You can read 3 chapters of Permission to Touch for free here (try before you buy!): (after that, chapter purchases are dead-easy, one click, in-app payments. Readers can buy bulk coins at a time, the more coins you buy, the cheaper they become ...)

This is my totally hot book cover of Permission to Touch:

Permission to Touch Radish fiction ebook cover

This is my app-friendly image:

Permission to Touch book cover Radish fiction

Subscribe to my blog so I can tell you how to make awesome covers like these in under 10 minutes for absolutely free in my next post!
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How planning your blog and social media better will keep you on track

16 January 2017 / Leave a Comment
epic blog planner create if writing

Confession: I've been a slap-dash blogger. Sure, I've been blogging since 2012, and the National Library of Australia are archiving Out of print writing, but it's been like my stories - I make it up as I go along. I'm a big time pantser, not a plotter.

But I've been listening to Kirsten Oliphant's Create If Writing podcasts and she talks about intentional blogging - like, having a plan for things!

I signed up to her newsletter and got her The Epic Blog Planner & Strategic Goals Guide. The Guide asks you to look at blog and social media stats for the past year, to see what worked and what didn't and then to set goals for the coming year.

It was a great way to reflect on what I've been doing for the last few years with my blogging and social media and to plan better for 2017. Many things have surprised me.

Firstly, according to Google analytics, my blog audience is younger than I would've thought (25-34), and more males than females (55% male, 45% female).

My most popular blog posts have been on topics like how to do #bookstagram on Instagram, best poets on Instagram, publishers publishing novellas.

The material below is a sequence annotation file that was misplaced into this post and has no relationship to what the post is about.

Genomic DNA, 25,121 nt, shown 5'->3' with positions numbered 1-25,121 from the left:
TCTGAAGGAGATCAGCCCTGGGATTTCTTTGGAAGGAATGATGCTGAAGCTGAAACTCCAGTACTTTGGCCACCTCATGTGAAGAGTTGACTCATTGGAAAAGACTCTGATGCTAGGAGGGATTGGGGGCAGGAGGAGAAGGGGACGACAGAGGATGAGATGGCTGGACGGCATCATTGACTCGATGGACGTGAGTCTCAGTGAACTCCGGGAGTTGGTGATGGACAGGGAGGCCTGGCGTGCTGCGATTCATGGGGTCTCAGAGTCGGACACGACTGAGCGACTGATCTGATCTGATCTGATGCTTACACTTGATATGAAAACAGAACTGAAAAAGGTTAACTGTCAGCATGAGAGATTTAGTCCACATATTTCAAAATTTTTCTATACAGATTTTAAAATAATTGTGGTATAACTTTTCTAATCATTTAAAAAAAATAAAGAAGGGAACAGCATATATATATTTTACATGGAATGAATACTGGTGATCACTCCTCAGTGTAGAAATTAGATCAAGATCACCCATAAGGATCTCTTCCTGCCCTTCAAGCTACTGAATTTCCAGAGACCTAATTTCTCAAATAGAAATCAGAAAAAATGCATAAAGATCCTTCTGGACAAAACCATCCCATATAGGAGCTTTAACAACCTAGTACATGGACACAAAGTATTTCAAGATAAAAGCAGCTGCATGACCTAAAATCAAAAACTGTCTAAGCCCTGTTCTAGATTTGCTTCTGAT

Going through this process has reminded me that Wattpad has been my most successful platform by far. Shamefully, I've really neglected Wattpad this past year. Perhaps I was receiving sooooo many comments, I began to feel overwhelmed. It was hard keeping up that level of engagement. But now I've realised I'm crazy! I'm hoping to find a home for my YA novels, and where's that YA audience? On Wattpad.

I've recently returned to Wattpad and started engaging again and I've discovered that even though I've neglected that platform, people have still been there reading my stories quietly. Those readers are dedicated, even though I've been a lousy friend.

One of the best things about doing this guide was Kirsten prompts us at the beginning to outline our long-term goal, yearly goal and specific tasks for the yearly goal.

For me, my long-term goal is to write meaningful books that are purchased by a wide audience.

My yearly goal is to prepare two already written books for publication, write a new YA novel, continue to build my author platform, sell more copies of The Replacement Wife, find homes for older stories and develop my youth audience for YA novels. I've further written down specific tasks for how to achieve this.

And then, importantly, at the end of the plan, Kirsten suggests that one does a pie chart. Luckily, I'm a bit of a nerd when it comes to Excel and I love a visual overview. So here's what I've come up with for the year ...

When someone has so many tasks to complete it's easy to get sidetracked ... but the blue portion of the pie chart reminds me my main goal is to write stories ...

Sign up for Kirsten Oliphant's newsletter and receive The Epic Blog Planner & Strategic Goals Guide